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Nevada Desert

OPINION
August 31, 2012 | By Frances Z. Brown
This week, more than 60,000 souls will flock to the annual participatory-art festival of Burning Man. For first-time Burners, the weeklong "celebration of radical self-expression," which erects a weird, transient city in the Nevada desert, raises a host of issues. What to wear? What heat-resistant foodstuffs to pack? How do I find the giant three-dimensional Tetris blocks where my friends are camped? If the man registering me goes by Awesome Sauce and dresses as a bumblebee, do I really want to hang?
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NEWS
October 1, 1986 | from Times Wire services
A powerful nuclear weapon was detonated in the Nevada desert Tuesday, 40 miles from where about 450 physicians and peace activists gathered in protest. The protesters, including astronomer-author Carl Sagan and 1985 Nobel Peace laureate Bernard Lown, head of International Physicians for the Prevention of Nuclear War, arrived at the gates of the Nevada Test Site shortly before the weapon was triggered 2,000 feet beneath Pahute Mesa.
CALIFORNIA | LOCAL
April 3, 1985 | Associated Press
The government conducted a major nuclear weapons test 2,100 feet beneath the Nevada desert Tuesday, creating "extremely noticeable" ground motion in a concrete control building 12 miles away and registering 5.7 on the Richter scale. The noontime test, the third announced shot in 18 days, had been postponed three times because of winds blowing toward Las Vegas and other populated areas.
NEWS
April 19, 1987 | United Press International
Scientists triggered a nuclear weapon beneath the Nevada desert Saturday, less than 24 hours after the Soviet Union announced a nuclear detonation at its Central Asian test site. The Easter weekend tests were the fourth nuclear detonations of 1987 for each country. Chris West of the U.S. Department of Energy said Saturday's weapon experiment, code-named Delama, was conducted at 6:40 a.m.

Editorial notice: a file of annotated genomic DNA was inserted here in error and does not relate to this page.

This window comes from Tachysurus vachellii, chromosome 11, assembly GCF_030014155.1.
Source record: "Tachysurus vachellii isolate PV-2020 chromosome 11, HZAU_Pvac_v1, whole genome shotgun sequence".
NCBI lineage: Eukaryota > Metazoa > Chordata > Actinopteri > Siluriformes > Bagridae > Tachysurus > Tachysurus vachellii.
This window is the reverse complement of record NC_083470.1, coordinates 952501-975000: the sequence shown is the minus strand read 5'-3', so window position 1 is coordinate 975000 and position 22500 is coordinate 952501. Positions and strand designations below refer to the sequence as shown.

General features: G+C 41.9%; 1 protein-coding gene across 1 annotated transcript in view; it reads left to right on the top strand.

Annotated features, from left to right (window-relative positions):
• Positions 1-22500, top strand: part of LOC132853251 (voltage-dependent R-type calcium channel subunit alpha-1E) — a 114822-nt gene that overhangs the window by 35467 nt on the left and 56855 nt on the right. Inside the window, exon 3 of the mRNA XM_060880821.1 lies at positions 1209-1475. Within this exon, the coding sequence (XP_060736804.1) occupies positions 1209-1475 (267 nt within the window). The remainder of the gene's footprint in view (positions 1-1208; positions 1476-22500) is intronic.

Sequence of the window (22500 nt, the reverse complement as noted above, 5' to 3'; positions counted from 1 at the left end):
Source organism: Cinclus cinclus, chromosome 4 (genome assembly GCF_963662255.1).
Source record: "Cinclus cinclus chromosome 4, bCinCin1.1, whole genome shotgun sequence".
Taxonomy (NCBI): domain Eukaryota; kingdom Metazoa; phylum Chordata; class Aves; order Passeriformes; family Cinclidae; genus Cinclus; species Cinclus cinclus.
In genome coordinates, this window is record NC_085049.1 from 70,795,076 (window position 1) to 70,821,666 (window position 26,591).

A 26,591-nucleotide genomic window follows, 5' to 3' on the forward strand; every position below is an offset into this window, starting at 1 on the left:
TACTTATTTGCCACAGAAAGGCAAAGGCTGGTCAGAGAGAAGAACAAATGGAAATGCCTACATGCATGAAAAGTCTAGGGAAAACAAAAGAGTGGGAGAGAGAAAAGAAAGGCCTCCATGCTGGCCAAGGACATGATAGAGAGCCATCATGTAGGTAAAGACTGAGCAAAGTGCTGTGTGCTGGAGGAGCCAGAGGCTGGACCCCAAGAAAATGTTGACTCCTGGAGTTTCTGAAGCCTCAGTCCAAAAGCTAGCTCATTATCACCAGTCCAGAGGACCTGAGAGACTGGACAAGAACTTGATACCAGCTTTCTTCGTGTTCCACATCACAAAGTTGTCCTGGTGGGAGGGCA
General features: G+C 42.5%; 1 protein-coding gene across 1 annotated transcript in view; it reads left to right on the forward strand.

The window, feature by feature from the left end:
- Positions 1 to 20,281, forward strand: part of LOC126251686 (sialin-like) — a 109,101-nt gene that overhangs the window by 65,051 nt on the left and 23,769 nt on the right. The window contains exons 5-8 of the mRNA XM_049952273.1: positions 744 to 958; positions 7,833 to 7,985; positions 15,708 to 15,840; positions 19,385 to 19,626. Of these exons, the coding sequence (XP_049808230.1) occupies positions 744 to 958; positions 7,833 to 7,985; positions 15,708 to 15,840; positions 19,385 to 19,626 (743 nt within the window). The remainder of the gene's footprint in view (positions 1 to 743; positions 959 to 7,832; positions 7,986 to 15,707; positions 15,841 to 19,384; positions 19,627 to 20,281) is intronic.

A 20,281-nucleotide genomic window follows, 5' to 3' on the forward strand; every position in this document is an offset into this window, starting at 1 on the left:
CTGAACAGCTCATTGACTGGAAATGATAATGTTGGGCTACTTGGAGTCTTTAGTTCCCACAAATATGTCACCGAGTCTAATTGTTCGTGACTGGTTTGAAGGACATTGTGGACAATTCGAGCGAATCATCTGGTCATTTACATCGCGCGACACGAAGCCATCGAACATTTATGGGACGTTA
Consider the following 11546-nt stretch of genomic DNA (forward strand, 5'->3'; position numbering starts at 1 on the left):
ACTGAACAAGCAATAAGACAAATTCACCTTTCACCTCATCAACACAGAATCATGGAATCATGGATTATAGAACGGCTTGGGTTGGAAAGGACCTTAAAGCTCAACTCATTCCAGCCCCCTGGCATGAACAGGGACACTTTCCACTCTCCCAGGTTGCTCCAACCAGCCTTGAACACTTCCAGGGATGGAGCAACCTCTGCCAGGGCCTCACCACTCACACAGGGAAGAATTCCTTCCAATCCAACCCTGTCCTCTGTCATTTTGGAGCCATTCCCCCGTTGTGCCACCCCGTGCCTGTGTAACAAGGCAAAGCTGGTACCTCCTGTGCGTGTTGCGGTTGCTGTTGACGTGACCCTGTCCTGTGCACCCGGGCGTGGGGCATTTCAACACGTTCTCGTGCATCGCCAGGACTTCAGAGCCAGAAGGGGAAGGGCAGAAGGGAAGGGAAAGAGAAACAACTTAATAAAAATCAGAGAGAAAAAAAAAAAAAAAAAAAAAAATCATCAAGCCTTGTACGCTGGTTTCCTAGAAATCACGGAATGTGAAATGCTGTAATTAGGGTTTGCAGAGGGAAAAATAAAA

ENTERTAINMENT
July 12, 2010
POP MUSIC Summer Darling The first act to release a physical full-length on the in-house label of beloved Echo Park hipster Origami Vinyl, the band earns its comparisons to the fringier elements of Neil Young and such thoughtful '90s punk as Fugazi and Shudder to Think. The band holds down the July residency at Spaceland, this time with the Radiohead-addled rockers Cue the Moon. Spaceland, 1717 Silver Lake Blvd., L.A. 8 p.m. Free. http://www.clubspaceland.com. Kings of Leon The scruffy Southern rockers were on no one's short list to become the dominant voice of guitar-based music in 2010.
NEWS
January 23, 2013 | By Jay Jones
Move over, Scully and Mulder. Some of the secrets of Nevada's mysterious Area 51 will be revealed Feb. 9 at the National Atomic Testing Museum in Las Vegas . As "The X-Files" TV show told us, “The truth is out there.” But don't expect tales of alien spacecraft and little green men during the Saturday evening lecture. The two speakers - T.D. Barnes and retired Air Force Col. Gail Peck, not Scully and Mulder - have worked at the installation known as Area 51, possibly America's worst-kept military secret, but their remarks are expected to focus on aircraft from Earth, not outer space.
CALIFORNIA | LOCAL
April 3, 2013 | By Joseph Serna
A teenage boy who was riding in a van rear-ended by an alleged drunk driver in the Nevada desert lost his leg in the accident, relatives of the passengers said. The 15-year-old boy, identified only as Eddie, was in a Chevy Astro van with his mother, sister and four other people about 3 a.m. Saturday when it was rear-ended by a Dodge Durango on Interstate 15 north of Las Vegas. The boy's mother, Maria Cardenas, was driving and was critically injured. The boy's sister, 13-year-old Angela Sandoval, was killed.
CALIFORNIA | LOCAL
August 27, 2012 | George Skelton, Capitol Journal
STATELINE, NEV. - The blue waters of Lake Tahoe framed the stunning backdrop as the politicians orated. There were some droning Nevadans and three always-interesting Californians: Sen. Dianne Feinstein, U.S. Rep. Tom McClintock and Gov. Jerry Brown. This was a "save the lake" crowd, heavy on environmental concerns, attending the 16th Annual Lake Tahoe Summit inaugurated in 1997 by President Clinton. The recent event was basically designed as a pep rally for continued slow growth and environmental regulation.
NEWS
August 24, 2011 | By Mary Forgione, Los Angeles Times Daily Travel & Deal blogger
Has the counterculture Burning Man festival become a little too hot? For the first time in 25 years, the festival that begins Monday in the northwest Nevada desert has sold out -- and organizers are urging fans who don't have tickets not to show up to the gate. Burning Man 2011 tickets , which ranged from $210 (early birds) to $360 each, sold out July 24. "We've cut off ticket sales early in order to manage our population count over the course of the event, as stipulated by our BLM permit, the  text of which indicates that we must stay below an average of 50,000 people per day over the course of the week," spokeswoman Annie Grace writes in an email.
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